Bilateral symmetry of visual function loss in cone–rod dystrophies

Lucia Galli-Resta, Benedetto Falsini, Giuseppe Rossi, Marco Piccardi, Lucia Ziccardi, Antonello Fadda, Angelo Minnella, Dario Marangoni, Giorgio Placidi, Francesca Campagna, Edoardo Abed, Matteo Bertelli, Monia Zuntini, Giovanni Resta

Research output: Contribution to journalArticlepeer-review


PURPOSE. To investigate bilateral symmetry of visual impairment in cone–rod dystrophy (CRD) patients and understand the feasibility of clinical trial designs treating one eye and using the untreated eye as an internal control. METHODS. This was a retrospective study of visual function loss measures in 436 CRD patients followed at the Ophthalmology Department of the Catholic University in Rome. Clinical measures considered were best-corrected visual acuity, focal macular cone electroretinogram (fERG), and Ganzfeld cone-mediated and rod-mediated electroretinograms. Interocular agreement in each of these clinical indexes was assessed by t- and Wilcoxon tests for paired samples, structural (Deming) regression analysis, and intraclass correlation. Baseline and follow-up measures were analyzed. A separate analysis was performed on the subset of 61 CRD patients carrying likely disease-causing mutations in the ABCA4 gene. RESULTS. Statistical tests show a very high degree of bilateral symmetry in the extent and progression of visual impairment in the fellow eyes of CRD patients. CONCLUSIONS. These data contribute to a better understanding of CRDs and support the feasibility of clinical trial designs involving unilateral eye treatment with the use of fellow eye as internal control.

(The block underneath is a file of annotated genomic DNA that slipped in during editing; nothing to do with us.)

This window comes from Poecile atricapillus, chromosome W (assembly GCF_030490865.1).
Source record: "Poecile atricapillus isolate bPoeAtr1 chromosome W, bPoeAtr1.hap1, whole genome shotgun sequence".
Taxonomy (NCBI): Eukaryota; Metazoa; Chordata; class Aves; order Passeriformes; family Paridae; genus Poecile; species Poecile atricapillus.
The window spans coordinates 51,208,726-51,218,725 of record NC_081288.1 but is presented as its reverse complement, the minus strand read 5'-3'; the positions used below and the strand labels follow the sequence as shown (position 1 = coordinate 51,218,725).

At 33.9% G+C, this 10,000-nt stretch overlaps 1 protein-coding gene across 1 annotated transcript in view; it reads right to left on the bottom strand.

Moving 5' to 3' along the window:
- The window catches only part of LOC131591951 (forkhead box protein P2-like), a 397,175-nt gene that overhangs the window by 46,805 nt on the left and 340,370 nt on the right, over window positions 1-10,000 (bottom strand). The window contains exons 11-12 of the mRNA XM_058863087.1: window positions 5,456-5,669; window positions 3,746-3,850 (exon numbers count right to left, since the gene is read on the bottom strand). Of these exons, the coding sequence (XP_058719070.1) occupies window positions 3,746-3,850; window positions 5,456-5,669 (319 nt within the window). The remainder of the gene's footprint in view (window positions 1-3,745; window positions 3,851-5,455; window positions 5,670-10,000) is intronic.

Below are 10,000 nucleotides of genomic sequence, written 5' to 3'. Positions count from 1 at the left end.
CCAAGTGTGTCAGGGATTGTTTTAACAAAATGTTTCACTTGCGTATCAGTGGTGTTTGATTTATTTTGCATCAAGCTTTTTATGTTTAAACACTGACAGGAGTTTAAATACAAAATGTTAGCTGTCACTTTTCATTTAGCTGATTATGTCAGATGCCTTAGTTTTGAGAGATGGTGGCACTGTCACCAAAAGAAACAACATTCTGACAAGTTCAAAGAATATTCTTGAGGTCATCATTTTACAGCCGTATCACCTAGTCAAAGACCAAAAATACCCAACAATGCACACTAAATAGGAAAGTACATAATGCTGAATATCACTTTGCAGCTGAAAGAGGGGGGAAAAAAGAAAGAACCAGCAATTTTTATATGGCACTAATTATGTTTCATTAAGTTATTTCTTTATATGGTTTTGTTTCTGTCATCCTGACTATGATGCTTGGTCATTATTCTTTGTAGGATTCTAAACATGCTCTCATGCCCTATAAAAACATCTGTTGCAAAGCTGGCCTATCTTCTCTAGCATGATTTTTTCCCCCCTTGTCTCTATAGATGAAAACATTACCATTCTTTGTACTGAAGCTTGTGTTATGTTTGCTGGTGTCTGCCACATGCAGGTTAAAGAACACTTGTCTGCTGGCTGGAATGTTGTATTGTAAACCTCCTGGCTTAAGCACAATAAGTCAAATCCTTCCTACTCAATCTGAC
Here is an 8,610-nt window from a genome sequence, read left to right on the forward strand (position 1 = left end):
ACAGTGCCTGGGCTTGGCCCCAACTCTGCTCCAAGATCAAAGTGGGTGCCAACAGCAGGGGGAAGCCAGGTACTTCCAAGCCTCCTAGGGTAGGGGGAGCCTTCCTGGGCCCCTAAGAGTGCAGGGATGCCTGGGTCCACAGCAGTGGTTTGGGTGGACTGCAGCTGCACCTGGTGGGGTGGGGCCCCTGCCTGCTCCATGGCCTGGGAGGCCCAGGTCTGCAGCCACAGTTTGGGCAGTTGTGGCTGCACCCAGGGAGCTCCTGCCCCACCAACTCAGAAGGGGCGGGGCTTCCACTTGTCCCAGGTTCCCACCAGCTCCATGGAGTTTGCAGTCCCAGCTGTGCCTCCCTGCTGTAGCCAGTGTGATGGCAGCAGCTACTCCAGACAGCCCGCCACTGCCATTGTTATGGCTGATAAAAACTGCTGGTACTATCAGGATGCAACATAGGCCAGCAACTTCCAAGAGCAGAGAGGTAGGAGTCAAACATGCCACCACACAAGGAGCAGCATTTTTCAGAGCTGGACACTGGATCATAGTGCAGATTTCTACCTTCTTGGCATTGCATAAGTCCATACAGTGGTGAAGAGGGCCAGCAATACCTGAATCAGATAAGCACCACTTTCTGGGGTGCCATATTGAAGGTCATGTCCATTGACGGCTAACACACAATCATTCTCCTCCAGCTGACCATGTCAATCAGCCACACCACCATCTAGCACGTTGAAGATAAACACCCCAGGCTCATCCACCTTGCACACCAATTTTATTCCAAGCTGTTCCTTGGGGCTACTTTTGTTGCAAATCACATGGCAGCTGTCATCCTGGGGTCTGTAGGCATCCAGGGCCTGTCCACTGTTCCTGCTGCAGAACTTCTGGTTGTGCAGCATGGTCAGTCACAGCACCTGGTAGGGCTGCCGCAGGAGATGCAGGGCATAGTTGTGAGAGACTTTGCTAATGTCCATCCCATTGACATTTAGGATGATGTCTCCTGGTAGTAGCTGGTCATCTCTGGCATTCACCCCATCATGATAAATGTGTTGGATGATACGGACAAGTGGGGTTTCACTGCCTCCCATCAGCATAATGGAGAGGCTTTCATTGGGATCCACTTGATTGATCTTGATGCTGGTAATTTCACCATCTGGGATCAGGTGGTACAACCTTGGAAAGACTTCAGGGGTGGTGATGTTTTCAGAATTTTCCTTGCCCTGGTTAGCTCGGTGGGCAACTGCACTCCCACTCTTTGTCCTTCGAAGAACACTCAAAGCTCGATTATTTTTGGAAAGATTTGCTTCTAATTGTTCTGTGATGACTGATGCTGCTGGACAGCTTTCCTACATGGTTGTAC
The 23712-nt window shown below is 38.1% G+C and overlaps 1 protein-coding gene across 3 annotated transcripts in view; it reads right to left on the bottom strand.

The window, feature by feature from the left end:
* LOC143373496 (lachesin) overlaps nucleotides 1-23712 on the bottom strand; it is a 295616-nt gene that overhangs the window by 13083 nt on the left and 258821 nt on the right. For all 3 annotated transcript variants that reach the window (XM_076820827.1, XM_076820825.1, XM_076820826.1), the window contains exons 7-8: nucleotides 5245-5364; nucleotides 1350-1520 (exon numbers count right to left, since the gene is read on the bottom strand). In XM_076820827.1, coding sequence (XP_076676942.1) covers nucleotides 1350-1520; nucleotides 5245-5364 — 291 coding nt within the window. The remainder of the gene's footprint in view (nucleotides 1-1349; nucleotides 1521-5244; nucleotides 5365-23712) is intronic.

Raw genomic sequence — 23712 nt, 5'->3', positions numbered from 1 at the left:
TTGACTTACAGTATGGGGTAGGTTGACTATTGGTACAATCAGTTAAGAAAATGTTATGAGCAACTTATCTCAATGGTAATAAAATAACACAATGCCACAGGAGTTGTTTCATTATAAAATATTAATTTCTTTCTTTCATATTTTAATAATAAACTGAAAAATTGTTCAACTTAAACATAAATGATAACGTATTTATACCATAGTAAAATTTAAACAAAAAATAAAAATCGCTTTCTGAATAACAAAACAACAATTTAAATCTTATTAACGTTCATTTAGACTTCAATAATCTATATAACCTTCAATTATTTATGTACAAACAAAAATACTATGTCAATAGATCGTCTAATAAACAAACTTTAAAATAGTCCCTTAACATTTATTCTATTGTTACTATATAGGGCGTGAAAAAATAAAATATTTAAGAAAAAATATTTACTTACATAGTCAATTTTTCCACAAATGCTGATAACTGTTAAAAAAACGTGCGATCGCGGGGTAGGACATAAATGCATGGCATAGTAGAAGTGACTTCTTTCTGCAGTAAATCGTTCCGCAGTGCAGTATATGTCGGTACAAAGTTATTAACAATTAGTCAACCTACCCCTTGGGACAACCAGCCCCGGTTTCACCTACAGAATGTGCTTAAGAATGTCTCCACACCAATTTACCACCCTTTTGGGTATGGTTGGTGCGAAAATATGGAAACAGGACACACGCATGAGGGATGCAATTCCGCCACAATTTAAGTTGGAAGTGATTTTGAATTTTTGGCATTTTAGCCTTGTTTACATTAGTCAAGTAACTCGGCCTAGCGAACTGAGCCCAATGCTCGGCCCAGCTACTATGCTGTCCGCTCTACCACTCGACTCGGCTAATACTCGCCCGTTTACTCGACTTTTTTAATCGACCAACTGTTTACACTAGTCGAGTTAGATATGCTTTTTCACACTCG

Original languageEnglish
Pages (from-to)3759-3768
Number of pages10
JournalInvestigative Ophthalmology and Visual Science
Issue number8
Publication statusPublished - Jul 1 2016


  • Cone dystrophy
  • Electroretinography
  • Interocular
  • Visual acuity
  • Visual function

ASJC Scopus subject areas

  • Ophthalmology
  • Sensory Systems
  • Cellular and Molecular Neuroscience


Dive into the research topics of 'Bilateral symmetry of visual function loss in cone–rod dystrophies'. Together they form a unique fingerprint.

Cite this